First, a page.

13. de Freitas AC, Gurgel AP, Chagas BS, Coimbra EC, do Amaral CM. Susceptibility to cervical cancer: an overview. Gynecol Oncol. 2012;126:304–11.View ArticlePubMedGoogle Scholar
  14. Burd EM. Human Papillomavirus laboratory testing: the changing paradigm. Clin Microbiol Rev. 2016;29:291–319.View ArticlePubMedPubMed CentralGoogle Scholar
  15. Klaes R, Friedrich T, Spitkovsky D, Ridder R, Rudy W, Petry U, et al. Overexpression of p16INK4a as a specific marker for dysplastic and neoplastic epithelial cells of the cervix uteri. Int J Cancer. 2001;92:276–84.View ArticlePubMedGoogle Scholar
  16. McLaughlin-Drubin ME, Crum CP, Munger K. Human papillomavirus E7 oncoprotein induces KDM6A and KDM6B histone demethylase expression and causes epigenetic reprogramming. Proc Natl Acad Sci U S A. 2011;108:2130–5.View ArticlePubMedPubMed CentralGoogle Scholar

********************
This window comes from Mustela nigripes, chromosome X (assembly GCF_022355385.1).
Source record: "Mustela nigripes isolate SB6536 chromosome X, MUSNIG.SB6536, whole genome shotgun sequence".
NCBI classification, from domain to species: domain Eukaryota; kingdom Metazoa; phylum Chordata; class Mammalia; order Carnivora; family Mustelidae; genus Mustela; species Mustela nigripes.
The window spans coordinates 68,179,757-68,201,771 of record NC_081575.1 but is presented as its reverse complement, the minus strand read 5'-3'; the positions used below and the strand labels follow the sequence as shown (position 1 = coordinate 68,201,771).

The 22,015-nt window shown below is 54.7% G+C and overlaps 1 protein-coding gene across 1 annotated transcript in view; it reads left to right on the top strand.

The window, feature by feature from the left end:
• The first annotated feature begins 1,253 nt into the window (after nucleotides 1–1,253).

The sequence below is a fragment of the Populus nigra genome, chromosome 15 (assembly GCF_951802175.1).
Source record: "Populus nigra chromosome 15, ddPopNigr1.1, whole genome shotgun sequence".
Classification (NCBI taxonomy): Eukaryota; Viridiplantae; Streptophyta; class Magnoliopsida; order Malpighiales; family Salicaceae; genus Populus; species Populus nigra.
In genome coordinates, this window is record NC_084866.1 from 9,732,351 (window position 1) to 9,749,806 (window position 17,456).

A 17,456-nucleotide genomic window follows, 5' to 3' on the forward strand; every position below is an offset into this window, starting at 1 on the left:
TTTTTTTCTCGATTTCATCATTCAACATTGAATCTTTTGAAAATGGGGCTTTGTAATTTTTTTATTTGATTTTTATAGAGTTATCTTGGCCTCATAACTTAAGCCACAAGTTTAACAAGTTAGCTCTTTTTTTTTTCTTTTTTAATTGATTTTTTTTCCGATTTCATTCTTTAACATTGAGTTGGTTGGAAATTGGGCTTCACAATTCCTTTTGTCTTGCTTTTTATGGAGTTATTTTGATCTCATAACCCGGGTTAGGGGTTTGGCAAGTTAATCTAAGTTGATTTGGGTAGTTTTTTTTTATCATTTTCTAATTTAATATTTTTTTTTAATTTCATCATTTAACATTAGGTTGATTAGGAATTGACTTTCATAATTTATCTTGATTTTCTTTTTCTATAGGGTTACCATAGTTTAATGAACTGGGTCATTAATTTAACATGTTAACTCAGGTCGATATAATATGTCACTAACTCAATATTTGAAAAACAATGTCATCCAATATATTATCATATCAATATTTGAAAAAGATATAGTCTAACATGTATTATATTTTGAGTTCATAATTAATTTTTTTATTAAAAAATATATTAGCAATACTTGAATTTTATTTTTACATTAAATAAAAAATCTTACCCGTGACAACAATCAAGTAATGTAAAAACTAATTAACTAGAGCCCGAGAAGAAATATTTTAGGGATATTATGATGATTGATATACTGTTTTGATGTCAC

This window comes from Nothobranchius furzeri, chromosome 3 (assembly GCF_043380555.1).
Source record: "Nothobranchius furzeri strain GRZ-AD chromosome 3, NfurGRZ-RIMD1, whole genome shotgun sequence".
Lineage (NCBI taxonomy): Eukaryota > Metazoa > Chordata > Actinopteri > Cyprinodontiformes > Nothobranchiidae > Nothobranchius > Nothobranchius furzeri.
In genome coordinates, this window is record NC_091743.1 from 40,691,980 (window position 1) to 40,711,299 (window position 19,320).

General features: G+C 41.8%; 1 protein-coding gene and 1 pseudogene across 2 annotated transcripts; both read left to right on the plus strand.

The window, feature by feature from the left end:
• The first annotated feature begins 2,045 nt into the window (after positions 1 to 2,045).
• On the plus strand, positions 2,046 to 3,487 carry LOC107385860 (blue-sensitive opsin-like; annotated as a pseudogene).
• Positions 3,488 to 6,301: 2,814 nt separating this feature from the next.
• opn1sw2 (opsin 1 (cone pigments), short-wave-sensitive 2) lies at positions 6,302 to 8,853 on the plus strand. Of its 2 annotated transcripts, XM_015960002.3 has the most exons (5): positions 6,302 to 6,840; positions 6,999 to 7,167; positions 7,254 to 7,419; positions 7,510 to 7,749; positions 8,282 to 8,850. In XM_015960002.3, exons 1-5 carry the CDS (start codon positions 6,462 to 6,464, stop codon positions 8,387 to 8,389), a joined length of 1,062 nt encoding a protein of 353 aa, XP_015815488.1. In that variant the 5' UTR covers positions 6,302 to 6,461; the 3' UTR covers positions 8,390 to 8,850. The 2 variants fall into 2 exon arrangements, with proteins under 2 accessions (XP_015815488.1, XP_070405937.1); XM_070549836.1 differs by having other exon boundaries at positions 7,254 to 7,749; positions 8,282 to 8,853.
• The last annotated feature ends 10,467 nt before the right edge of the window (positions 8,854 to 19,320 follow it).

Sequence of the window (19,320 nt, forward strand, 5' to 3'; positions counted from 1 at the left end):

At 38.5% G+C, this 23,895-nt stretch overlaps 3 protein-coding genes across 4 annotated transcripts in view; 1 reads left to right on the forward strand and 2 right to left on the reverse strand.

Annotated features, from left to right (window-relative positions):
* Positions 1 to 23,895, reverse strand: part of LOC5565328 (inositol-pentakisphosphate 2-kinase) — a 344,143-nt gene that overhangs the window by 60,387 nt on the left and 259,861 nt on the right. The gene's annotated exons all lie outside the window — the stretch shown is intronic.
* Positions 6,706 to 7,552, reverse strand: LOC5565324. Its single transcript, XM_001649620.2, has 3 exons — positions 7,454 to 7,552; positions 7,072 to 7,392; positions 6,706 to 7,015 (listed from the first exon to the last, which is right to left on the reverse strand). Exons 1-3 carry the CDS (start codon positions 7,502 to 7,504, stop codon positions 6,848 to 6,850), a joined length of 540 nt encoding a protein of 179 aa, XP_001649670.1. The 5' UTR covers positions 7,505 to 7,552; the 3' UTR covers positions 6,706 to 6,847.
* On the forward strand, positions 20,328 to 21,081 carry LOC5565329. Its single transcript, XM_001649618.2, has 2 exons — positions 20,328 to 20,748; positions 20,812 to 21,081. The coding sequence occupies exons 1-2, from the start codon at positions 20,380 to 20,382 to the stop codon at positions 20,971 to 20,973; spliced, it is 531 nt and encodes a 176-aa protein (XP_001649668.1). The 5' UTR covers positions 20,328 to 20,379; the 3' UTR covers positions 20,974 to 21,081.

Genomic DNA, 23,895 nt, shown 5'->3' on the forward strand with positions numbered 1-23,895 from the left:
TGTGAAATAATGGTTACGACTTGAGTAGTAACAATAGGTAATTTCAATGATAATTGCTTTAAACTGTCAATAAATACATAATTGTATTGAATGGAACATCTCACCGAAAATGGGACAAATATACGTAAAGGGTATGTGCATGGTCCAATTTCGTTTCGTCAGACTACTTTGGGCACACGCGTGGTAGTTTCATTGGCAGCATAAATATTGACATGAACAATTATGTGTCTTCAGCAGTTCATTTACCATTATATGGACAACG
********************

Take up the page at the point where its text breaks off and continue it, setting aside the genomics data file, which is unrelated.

17. Bringold F, Serrano M. Tumor suppressors and oncogenes in cellular senescence. Exp Gerontol. 2000;35:317–29.View ArticlePubMedGoogle Scholar
  18. von Knebel DM, Reuschenbach M, Schmidt D, Bergeron C. Biomarkers for cervical cancer screening: the role of p16(INK4a) to highlight transforming HPV infections. Expert Rev Proteomics. 2012;9:149–63.View ArticleGoogle Scholar
  19. Lin J, Albers AE, Qin J, Kaufmann AM. Prognostic significance of overexpressed p16INK4a in patients with cervical cancer: a meta-analysis. PLoS One. 2014;9:e106384.View ArticlePubMedPubMed CentralGoogle Scholar
  20. Calil LN, Edelweiss MI, Meurer L, Igansi CN, Bozzetti MC. p16INK4a And Ki67 expression in normal, dysplastic and neoplastic uterine cervical epithelium and human papillomavirus (HPV) infection. Pathol Res Pract. 2014;210:482–7.View ArticlePubMedGoogle Scholar
  21. Hemalatha A, Suresh TN, Kumar ML. Expression of vimentin inbreast carcinoma, its correlation with Ki67 and other histopathological param-eters. Indian J Cancer. 2013;50:189–94.View ArticlePubMedGoogle Scholar